Many wine regions depend on irrigation to make up for a lack of rainfall. For example, the Swan District in Western Australia, quite possibly the hottest grape growing region in the world, would not be on the wine map without irrigation. The desert-like wine regions of Eastern Washington State also depend heavily on irrigation.
If you have the ideal levels of heat, light, and water for grapevines but not the proper soil, then you might be in for a short career as a grape farmer. Here are just a few of the questions you need to ask yourself about your soil before you charge ahead with planting grapes: Is it shallow or deep? Is it rocky or clay-heavy? Is the soil acidic? Answers to these questions can make or break your vineyard plans.
First of all, grapevines need three major nutrients (nitrogen, phosphorus, and potassium) and six minor nutrients (magnesium, manganese, iron, zinc, copper, and boron) to live. If a soil's pH is too low (acidic) or too high (alkaline or basic), then the availability of these nutrients, along with the vine's capacity to absorb them, will be affected. In addition, if your soil has an excess of limestone, for example, then the vine will not be able to absorb iron, leading to a nasty condition called chlorosis.
Second, if you know about phylloxera, you know that you need rootstocks for your Vitis vinifera vines. Not all rootstocks, however, are created equal. If your vineyard is near a river, drought is probably not your foremost concern, as your soil will be moist. Using a rootstock that reaches deep into that wet soil will deliver an excess of water to your vine, causing it to grow so vigorously that grape quality might be affected. Using the American Vitis riparia would be a good move in this case, as its roots are shallow, thus managing the vines' water intake.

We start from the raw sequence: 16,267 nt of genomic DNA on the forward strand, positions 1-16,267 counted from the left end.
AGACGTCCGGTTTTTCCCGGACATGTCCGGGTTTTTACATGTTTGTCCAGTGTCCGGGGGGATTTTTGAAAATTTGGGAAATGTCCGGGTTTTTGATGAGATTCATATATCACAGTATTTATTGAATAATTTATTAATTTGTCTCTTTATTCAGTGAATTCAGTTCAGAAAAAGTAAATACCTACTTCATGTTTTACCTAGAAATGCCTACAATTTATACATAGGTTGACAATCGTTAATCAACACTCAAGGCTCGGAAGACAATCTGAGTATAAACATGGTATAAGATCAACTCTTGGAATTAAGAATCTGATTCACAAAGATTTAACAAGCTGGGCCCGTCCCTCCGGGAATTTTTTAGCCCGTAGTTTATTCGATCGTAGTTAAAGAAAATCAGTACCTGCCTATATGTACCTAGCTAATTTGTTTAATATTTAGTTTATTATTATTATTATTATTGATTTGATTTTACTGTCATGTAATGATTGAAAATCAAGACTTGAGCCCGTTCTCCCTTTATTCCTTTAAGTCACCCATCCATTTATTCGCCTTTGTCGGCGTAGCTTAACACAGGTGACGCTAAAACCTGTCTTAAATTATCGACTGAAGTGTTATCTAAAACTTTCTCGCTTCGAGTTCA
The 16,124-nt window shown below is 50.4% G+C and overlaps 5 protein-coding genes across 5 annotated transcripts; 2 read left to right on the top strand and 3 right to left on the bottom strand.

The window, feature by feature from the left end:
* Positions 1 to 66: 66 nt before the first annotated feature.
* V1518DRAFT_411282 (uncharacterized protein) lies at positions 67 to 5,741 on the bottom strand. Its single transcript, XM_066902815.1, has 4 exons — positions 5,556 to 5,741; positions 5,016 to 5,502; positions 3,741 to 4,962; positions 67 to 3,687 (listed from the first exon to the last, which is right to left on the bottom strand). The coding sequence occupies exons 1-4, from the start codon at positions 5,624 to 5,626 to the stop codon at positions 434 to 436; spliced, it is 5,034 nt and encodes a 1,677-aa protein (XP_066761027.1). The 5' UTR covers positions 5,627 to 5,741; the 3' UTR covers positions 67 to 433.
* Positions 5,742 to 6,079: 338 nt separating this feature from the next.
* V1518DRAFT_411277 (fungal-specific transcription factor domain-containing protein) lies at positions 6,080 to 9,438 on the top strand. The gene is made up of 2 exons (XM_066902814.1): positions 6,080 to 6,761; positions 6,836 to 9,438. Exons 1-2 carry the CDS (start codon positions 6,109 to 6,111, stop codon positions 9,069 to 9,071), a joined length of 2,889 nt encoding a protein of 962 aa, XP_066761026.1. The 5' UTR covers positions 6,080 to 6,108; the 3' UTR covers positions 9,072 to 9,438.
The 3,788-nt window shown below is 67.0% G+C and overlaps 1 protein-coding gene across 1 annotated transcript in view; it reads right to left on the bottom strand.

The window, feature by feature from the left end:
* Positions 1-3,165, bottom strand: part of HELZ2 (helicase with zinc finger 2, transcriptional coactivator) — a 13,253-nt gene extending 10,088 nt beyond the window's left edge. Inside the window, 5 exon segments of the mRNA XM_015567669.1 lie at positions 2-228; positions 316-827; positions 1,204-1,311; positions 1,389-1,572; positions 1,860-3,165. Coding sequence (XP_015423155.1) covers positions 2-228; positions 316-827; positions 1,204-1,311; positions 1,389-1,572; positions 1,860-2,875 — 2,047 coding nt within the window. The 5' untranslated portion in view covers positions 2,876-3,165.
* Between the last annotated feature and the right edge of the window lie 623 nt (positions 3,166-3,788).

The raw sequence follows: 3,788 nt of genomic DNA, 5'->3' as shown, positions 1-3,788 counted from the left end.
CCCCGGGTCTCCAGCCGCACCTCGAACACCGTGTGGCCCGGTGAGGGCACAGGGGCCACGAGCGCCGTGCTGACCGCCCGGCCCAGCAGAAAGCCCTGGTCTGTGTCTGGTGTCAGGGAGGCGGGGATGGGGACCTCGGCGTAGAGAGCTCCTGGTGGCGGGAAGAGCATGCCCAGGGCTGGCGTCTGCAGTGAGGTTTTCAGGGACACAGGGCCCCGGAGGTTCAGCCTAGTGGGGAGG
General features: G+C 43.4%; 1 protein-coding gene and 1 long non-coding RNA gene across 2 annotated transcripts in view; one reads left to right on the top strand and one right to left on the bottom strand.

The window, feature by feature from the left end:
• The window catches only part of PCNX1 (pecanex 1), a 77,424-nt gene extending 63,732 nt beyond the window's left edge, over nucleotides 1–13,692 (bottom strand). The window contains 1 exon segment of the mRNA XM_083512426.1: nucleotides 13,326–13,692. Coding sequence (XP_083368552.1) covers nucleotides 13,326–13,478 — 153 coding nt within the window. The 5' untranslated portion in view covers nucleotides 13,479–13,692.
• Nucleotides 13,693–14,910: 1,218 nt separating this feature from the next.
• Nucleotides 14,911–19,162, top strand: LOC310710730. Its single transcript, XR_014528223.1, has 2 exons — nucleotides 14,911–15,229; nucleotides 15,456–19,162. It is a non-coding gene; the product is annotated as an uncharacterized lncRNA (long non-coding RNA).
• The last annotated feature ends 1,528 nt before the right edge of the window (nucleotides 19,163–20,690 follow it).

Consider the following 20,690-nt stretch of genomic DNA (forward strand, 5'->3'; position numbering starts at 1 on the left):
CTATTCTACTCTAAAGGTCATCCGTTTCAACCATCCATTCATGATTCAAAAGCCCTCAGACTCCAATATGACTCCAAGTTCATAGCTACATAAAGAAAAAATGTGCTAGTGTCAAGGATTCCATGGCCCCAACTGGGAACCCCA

Napa Valley has more than 30 distinct soil types, which, combined with variations in climate from north to south, produce a wide variety of wine styles.
On the other hand, if your vineyard has a rocky soil and barely gets the necessary amount of rainfall, then you should plant your Cabernet Sauvignon vines on Vitis rupestris stocks, as these reach much deeper into the soil than Vitis riparia, thereby snatching up precious extra drops of moisture.
Finally, soil content determines how growers train their vines. If the soil has a high composition of gravel, sand, and loam, and the climate is hot, then the grower should train his vines such that the grapes do not develop too close to the ground. The heat absorbed by gravel, sand, and loam rises up from the ground and ripens the grapes much faster than the grower might prefer.
Conversely, if the soil has a high concentration of clay and the climate is somewhat cool, then grapes should be closer to the ground, as clay does not absorb as much heat as gravel, sand, and loam, and some extra heat might be needed to get riper fruit.